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Browsing named entities in The Daily Dispatch: June 29, 1861., [Electronic resource]. You can also browse the collection for W. B. Johnston or search for W. B. Johnston in all documents.

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Personal. --Among the arrivals in the city yesterday were H. E. Browne, Baltimore; E. M. Field, Norfolk; F. S. Stewart, Abingdon; W. B. Johnston, Macon, Ga.; C. C. Miller, A. B. Cammack, N. O.; Samuel Fairbanks, Fla.; W. L. Wickham, St. Louis; Capt. W. G. Dunbar, C. S. A.; Alex. Galt, Sculptor, Norfolk.
; the 7th, Col. Gordon; the 5th, Col. unknown, and another regiment the name unknown. Four pieces are with Jackson, commanded by Captain Pendleto, and the Wise artillery is in the neighborhood of Martinsburg with three pieces of cannon. Gen. Johnston is fortifying Winchester. A battery is being raised on a wooded hill overlooking the fair grounds. When he evacuated Harper's Ferry the whole column went to Charleston, thence to Bunker's Hill, where, when on sunday Gen. Patterson's column crossed the river, his whole force drew up in line of battle to receive the expected attack. Thence the larger portion returned to Winchester, and Jackson's 8,000 marched towards the Potomac. Johnston's force at Winchester cannot except 10,000, unless reinforcements have arrive there since Sunday. Capt. Doyleday's battery threw some round shot and shell this evening towards a house where the Secession pickets were stationed, opposite to Williamsport. The guard were at supply and left the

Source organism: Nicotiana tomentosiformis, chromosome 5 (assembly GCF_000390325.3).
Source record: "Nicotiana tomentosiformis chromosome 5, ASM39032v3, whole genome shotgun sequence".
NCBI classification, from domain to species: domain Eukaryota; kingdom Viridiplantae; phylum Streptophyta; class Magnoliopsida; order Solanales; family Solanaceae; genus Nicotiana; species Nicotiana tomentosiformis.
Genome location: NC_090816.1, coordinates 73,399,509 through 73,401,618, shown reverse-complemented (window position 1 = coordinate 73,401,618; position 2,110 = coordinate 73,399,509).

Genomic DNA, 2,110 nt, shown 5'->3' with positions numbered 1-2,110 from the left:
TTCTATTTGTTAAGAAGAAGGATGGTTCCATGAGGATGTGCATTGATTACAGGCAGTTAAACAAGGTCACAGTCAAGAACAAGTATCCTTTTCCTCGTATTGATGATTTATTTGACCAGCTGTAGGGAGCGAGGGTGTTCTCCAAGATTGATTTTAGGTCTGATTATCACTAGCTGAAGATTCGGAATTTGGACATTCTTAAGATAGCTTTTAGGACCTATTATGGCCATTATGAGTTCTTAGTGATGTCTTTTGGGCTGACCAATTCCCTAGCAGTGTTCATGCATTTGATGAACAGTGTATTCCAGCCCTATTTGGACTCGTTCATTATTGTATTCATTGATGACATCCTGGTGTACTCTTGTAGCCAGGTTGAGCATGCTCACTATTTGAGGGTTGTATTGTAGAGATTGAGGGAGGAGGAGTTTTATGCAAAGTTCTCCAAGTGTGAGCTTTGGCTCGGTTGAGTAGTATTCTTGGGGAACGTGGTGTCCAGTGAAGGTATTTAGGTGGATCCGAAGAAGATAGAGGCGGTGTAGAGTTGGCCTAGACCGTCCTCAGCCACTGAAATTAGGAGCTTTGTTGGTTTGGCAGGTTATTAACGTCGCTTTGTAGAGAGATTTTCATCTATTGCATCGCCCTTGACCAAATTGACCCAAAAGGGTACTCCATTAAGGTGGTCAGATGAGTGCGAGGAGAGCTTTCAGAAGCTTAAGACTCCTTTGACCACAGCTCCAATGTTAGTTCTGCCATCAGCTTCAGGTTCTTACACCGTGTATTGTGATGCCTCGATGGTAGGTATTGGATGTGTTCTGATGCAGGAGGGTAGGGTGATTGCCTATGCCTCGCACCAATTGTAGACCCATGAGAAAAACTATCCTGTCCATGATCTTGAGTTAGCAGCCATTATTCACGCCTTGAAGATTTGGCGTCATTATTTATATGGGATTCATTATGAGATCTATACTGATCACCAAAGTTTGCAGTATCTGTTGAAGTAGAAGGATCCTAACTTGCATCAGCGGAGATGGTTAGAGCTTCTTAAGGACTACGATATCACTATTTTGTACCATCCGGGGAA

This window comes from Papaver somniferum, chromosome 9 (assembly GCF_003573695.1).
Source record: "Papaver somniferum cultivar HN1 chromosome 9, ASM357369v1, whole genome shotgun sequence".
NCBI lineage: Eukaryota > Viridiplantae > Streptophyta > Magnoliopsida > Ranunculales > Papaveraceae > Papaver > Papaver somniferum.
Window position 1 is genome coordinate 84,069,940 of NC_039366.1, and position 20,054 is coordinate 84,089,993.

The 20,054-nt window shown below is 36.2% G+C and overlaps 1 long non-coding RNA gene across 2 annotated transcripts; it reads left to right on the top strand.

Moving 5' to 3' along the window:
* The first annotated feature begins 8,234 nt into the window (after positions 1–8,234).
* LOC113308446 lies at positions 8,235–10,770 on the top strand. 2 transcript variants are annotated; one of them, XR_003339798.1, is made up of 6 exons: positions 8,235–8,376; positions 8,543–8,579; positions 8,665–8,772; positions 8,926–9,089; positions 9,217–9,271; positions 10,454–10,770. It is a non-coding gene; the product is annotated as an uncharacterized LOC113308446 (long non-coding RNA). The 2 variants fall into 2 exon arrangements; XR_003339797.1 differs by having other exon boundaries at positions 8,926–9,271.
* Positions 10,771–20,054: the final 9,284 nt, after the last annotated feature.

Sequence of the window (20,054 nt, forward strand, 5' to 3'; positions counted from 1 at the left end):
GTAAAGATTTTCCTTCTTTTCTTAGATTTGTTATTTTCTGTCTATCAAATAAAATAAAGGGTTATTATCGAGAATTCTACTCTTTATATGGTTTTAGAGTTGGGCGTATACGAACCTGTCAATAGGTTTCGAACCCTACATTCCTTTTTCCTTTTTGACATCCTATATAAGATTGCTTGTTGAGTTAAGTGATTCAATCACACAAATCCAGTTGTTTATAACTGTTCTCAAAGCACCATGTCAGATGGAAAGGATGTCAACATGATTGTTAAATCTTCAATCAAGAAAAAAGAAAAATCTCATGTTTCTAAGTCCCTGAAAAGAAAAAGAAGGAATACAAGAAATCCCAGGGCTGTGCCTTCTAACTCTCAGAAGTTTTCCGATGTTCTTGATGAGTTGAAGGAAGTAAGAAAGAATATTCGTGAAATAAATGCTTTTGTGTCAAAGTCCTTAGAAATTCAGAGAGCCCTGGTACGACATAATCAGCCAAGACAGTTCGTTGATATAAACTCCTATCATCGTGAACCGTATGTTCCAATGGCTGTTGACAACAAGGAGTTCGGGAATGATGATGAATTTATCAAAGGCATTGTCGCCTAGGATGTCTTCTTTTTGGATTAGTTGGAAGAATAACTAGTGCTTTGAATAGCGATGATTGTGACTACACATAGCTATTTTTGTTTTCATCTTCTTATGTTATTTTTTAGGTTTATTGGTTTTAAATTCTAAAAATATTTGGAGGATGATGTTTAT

nd six six-pounder cannon, while 8,000 or 10,000 are still stationed at Martinsburg; also, that Johnston is determined to march on and attack Williamsport. Later from the upper Potomac. Williamgence reached here to-night by the same person, who went again across the river to-day, that Gen. Johnston, in person, with his rear guard, numbering 10,000 men round numbers, with twenty pieces of Gen. Patterson either expects to strike a heavy blow or receive one. It is centain that Gen. Johnston will not attempt to oss at Williamsport in the face of the heavy battery erected there. It seconded by Patterson's column, and the 14,000 now lying about here. It is evident that Gen. Johnston designed to draw Gen. Paterson into the neck, but he has failed thus are to accomplish it. Should General Patteron cross at all it will be lower down. His movement southward is to draw Johnston away from Gen. McClellan's advancing column until the forces of the latter shall have arrived in